Through working on Wastely, I have learned a lot on how to collaborate with other people from different background, because each of us do indeed have very different background. There were times when we felt stuck, but we overcame it through strong communication and positive encouragement.

I also saw how important user research and usability testing was in coming up with a final design. There were things that seem right to us, but didn't seem right to our users. Through testing, we were able to see where people were getting confused and what parts didn't make sense to them. This process helped our team finalized a much stronger version of our design.


Product Design
UX Design


2 weeks

Tools used



Linh Le


The Problem

As a college student, I often find myself overwhelmed with school work and putting off everything until the last minute. I might start out strong, but as time progresses, I fall back into the same pattern of procrastinating. Surrounded by other college students and young professionals, I noticed we all encounter this problem once in a while, and this is where the seed for Motitask was planted.


Motitask is a mobile application that focuses on task tracking, helping users to stay on track and maintain motivations. It is designed to be simple and intuitive with a low learning curve to encourage utilization.



Inital research

Wanting to understand the roots of the problem, I did some research and here’s what I found -

  • We lose motivations when there are too much on our plate and don’t know where to start — which lead to us thinking about all the tasks we need to do, instead of actually doing them. [a]
  • We tend to take on more tasks and projects than we can actually do and set goals that overwhelm us — which can create a fear that the outcome won’t be as we expected. [b]
  • However, if a goal isn’t clear or we don’t relate with it enough, it can also cause us to lose motivations because there is no meaning attached to our tasks. [c]

Competitive Analysis

Key Takeaway
Some task management apps are packed with too many features and can be overwhelming at first while others are too simple that its versatility is limited.I also noted down areas where improvements can be made such as productivity visualization, tasks prioritization/categorization and goal-achieving assistance.

User Interviews

As a college student, I understand the struggle of staying on top of my work and having everything organized, so I decided to focus on students and young professionals from the age of 18 to 28, who are still juggling school among other commitments, tech-savvy and open to new ideas. I interviewed five users in this age range, and participants were asked to share their experience with achieving a goal or finishing a project, whether it is personal or professional.

Goal: I wanted to analyze and gain insights on how people are tracking their work and understanding the struggles involved in maintaining motivation.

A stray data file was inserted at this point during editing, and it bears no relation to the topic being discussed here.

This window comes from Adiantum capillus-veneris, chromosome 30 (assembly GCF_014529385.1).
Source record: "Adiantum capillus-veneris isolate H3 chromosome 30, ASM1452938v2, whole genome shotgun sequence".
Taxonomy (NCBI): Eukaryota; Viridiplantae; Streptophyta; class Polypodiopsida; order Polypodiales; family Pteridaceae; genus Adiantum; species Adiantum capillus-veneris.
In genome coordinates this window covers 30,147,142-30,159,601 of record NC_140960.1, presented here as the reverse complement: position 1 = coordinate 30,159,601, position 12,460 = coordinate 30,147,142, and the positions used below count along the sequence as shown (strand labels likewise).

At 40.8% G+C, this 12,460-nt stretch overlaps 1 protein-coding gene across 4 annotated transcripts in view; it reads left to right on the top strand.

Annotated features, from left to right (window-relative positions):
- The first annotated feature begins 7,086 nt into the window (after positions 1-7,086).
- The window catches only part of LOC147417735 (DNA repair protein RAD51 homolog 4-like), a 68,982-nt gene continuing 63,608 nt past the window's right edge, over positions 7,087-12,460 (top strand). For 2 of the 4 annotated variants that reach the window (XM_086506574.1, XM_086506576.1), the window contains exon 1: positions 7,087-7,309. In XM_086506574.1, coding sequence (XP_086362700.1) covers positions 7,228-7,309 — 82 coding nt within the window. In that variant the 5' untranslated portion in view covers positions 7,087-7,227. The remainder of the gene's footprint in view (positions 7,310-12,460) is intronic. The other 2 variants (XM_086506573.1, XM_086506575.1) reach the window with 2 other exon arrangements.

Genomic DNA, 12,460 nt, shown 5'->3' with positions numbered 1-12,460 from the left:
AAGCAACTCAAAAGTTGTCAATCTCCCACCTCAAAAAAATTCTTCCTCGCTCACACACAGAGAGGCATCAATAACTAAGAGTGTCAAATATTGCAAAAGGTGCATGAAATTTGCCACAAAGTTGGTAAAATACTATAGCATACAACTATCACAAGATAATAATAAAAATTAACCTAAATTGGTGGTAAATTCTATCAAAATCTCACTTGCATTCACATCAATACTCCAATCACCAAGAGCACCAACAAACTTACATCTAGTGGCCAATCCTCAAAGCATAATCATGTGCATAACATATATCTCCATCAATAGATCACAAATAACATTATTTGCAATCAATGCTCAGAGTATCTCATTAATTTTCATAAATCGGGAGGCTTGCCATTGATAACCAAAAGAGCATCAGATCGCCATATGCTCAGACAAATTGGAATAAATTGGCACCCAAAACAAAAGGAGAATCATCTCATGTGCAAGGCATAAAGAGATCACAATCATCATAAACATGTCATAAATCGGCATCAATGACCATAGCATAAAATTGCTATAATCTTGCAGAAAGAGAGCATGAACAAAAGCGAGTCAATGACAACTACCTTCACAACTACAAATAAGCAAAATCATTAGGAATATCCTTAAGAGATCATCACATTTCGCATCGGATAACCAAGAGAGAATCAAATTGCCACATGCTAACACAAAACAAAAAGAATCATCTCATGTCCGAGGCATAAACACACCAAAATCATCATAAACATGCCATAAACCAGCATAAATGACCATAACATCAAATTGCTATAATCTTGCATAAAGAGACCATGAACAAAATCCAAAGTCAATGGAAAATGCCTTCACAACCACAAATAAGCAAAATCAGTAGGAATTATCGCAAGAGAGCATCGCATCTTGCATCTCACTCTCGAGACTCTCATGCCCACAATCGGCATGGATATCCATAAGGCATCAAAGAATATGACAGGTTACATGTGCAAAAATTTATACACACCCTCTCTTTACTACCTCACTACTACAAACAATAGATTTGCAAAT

• Analyze how people are tracking their work
  • Understand users' pain points when trying to reach a goal or deadline
  • Identify features that has a high impact on users in a task management app
  • Identify the struggles involved in maintaining motivation

Major Insights

01 - Motivation
Users need a way to maintain their motivations because it’s their number one struggle

02 - Deadlines
People are more likely to finish their work if there is a deadline or someone is monitoring their progress

03 - Goals
People are more likely to achieve a goal when they relate to it or it is incentivize

04 - Reminders
People need a way to remember things they need to do

User Personas

Emily represents people who are generally organized but struggle with time management and finding the right tool

Jake represents people who are spontaneous with multiple means of taking notes, struggle with keeping up with tasks


Initial Wireframes

Usability testing and Iterations

Final Design and Prototype

Interactive prototype


This is just a beginning of a much longer process to improve the usability and visual of Motitask. I am constantly amazed at how much I can learn through each case study, and the thought of being able to learn more about UI/UX design is what makes me keep going.

After creating my lo-fi wireframes, I had to go through multiple revisions after several rounds of usability testing. I tend to get attached to my ideas and get tunnel vision, that sometimes I don’t realize the obvious mistakes in my design. Through testing and iterations, I was able to acknowledge my area of improvements and learned the vital role iterations play in the UX design process.

Visual design and prototyping
I noticed that I spend the most time in the UI design process, and I try to make everything look pretty and perfect. However, I believe the most important thing is that besides pretty visual, I need to be able to explain why I put each components where they are, as well as whether or not it is user friendly. The more I work on projects, the more I learn about color theory, consistent size and fonts, hierarchy rules and other UX/UI design elements. I know I still have a long way to go, and I am excited for that.

👋 Thanks for stopping by, let's chat!